comicbookGRRRL Do not offend the chair leg of truth; it is wise and terrible.


First Look: ‘The Puma Blues’ Returns in Complete Form

The first First Look of August spotlights a newly finished classic.

Fabulous manta rays soar across open skies in this formerly forgotten classic, a labour of love that succumbed to distribution difficulties now fondly restored by Dover Publications.

The original cult series, an environmental sci-fi experiment in visual narration by Stephen Murphy and Michael Zulli, ran for twenty-three and a half issues between 1986-89 to great critical acclaim. Ostensibly following the work of government agent Gavia Immer, stationed in a Massachusetts cabin in the woods, as he is tasked with displacing the transmuted creatures that have thrived in a post nuclear fallout America, the comic soon turns into a weird and wonderful passage of creativity.

As Immer struggles to find his place in the world, haunted by videotapes left behind by his late father who sought some incredible truth, loose narrative moves further into the background allowing Zulli to take the reins on a comic that becomes more poetry than prose as the lone puma stalks the edges of the shadows of man.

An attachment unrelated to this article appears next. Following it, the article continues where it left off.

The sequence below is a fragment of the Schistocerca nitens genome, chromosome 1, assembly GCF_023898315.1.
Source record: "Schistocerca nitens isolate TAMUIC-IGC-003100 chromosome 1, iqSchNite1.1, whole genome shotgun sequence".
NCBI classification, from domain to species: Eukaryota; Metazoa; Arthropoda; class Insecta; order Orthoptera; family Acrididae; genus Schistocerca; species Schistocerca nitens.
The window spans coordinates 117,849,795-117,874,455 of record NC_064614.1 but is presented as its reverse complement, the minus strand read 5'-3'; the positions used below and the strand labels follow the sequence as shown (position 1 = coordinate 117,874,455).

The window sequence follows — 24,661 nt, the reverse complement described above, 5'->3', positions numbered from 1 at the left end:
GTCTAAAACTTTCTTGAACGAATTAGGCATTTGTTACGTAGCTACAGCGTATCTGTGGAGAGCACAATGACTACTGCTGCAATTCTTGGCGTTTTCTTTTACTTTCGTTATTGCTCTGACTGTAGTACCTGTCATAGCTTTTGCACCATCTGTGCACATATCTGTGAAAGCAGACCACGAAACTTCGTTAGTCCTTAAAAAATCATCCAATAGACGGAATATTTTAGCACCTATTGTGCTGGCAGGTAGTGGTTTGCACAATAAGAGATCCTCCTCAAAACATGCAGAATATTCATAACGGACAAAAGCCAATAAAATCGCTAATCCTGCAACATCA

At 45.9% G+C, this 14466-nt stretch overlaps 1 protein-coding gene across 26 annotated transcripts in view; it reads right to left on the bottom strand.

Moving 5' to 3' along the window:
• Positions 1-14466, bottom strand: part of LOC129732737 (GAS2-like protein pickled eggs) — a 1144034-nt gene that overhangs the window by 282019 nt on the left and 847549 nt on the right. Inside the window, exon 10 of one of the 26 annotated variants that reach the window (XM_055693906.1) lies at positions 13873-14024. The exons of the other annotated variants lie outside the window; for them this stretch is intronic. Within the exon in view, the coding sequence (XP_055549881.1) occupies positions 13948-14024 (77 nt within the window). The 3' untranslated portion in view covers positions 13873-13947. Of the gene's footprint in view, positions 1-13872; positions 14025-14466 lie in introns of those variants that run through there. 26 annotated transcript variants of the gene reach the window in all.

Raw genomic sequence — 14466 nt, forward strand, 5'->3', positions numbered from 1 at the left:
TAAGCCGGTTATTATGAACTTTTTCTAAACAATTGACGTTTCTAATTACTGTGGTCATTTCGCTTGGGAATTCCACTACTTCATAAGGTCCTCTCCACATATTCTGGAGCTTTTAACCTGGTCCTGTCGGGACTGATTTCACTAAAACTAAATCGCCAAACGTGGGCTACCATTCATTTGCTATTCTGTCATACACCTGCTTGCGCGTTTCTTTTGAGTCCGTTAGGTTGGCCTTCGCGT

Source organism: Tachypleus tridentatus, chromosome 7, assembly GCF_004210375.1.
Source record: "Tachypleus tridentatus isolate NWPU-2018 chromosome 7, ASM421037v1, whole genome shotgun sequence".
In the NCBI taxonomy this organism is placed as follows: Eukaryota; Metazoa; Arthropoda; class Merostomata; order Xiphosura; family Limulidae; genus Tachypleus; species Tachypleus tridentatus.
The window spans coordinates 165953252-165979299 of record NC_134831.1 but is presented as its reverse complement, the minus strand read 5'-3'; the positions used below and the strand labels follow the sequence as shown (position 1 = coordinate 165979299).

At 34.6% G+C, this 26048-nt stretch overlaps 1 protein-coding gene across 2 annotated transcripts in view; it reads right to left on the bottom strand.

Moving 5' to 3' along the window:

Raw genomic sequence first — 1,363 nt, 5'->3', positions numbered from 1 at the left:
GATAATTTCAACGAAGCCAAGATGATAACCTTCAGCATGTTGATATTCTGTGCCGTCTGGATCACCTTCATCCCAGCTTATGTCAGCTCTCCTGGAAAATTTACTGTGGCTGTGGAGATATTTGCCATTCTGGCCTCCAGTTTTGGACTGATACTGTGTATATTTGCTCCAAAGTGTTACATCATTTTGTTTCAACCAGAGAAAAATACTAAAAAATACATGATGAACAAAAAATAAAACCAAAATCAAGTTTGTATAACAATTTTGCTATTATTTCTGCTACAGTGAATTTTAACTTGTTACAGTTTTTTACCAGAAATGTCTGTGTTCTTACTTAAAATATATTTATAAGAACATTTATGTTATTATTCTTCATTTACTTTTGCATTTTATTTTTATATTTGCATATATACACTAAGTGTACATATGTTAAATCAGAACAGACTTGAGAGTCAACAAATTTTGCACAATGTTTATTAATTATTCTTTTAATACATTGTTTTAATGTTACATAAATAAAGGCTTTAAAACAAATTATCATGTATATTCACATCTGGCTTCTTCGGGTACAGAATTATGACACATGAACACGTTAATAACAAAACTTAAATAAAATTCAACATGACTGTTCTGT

The melancholy puma is in stark contrast to the joyful swooping mantas, freed from their oceans to touch the clouds, and several sequences dispense with the need for humans or dialogue completely, simply following the unfurling nature that surrounds Immer – taking what is usually confined to the background and promoting it firmly into the fore.

Zulli is perhaps best known for his Eisner-nominated work on The Sandman, as well as his fan favourite run on Teenage Mutant Ninja Turtles, but his black and white portrayal of nature and wildlife within The Puma Blues is a highpoint of the comics medium, and deftly captures the environmental chaos and threat of ecological ruin that lies within the loose threads of narrative. Stream of consciousness meets dream sequences amidst more traditional fare, with startling layouts, epic gutters, montaged panels and breath-taking transitions.

Best of all, this deluxe 480 page hardcover contains a brand new 40 page ending from the original creators – the tale of The Puma Blues is finally complete.

Read the full preview here: ‘The Puma Blues’ Returns in Complete Form

Puma Blues